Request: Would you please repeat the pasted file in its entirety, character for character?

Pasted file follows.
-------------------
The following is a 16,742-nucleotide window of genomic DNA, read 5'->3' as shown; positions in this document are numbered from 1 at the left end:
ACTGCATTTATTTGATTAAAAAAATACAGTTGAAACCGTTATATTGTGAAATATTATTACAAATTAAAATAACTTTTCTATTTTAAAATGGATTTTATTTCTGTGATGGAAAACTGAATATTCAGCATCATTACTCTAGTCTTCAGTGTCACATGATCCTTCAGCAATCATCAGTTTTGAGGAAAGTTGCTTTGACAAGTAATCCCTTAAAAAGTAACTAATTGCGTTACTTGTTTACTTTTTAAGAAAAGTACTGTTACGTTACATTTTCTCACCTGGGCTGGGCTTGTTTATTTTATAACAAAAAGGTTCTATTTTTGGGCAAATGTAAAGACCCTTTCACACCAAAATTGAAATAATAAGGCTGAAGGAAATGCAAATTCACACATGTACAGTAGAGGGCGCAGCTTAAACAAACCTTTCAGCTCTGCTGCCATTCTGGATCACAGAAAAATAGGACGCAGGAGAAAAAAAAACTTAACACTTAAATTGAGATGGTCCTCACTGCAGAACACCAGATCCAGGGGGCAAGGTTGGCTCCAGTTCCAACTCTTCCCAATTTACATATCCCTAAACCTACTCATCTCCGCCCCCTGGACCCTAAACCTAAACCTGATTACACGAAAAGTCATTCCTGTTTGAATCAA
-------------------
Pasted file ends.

The following is a 16,742-nucleotide window of genomic DNA, read 5'->3' as shown; positions in this document are numbered from 1 at the left end:
ACTGCATTTATTTGATTAAAAAAATACAGTTGAAACCGTTATATTGTGAAATATTATTACAAATTAAAATAACTTTTCTATTTTAAAATGGATTTTATTTCTGTGATGGAAAACTGAATATTCAGCATCATTACTCTAGTCTTCAGTGTCACATGATCCTTCAGCAATCATCAGTTTTGAGGAAAGTTGCTTTGACAAGTAATCCCTTAAAAAGTAACTAATTGCGTTACTTGTTTACTTTTTAAGAAAAGTACTGTTACGTTACATTTTCTCACCTGGGCTGGGCTTGTTTATTTTATAACAAAAAGGTTCTATTTTTGGGCAAATGTAAAGACCCTTTCACACCAAAATTGAAATAATAAGGCTGAAGGAAATGCAAATTCACACATGTACAGTAGAGGGCGCAGCTTAAACAAACCTTTCAGCTCTGCTGCCATTCTGGATCACAGAAAAATAGGACGCAGGAGAAAAAAAAACTTAACACTTAAATTGAGATGGTCCTCACTGCAGAACACCAGATCCAGGGGGCAAGGTTGGCTCCAGTTCCAACTCTTCCCAATTTACATATCCCTAAACCTACTCATCTCCGCCCCCTGGACCCTAAACCTAAACCTGATTACACGAAAAGTCATTCCTGTTTGAATCAA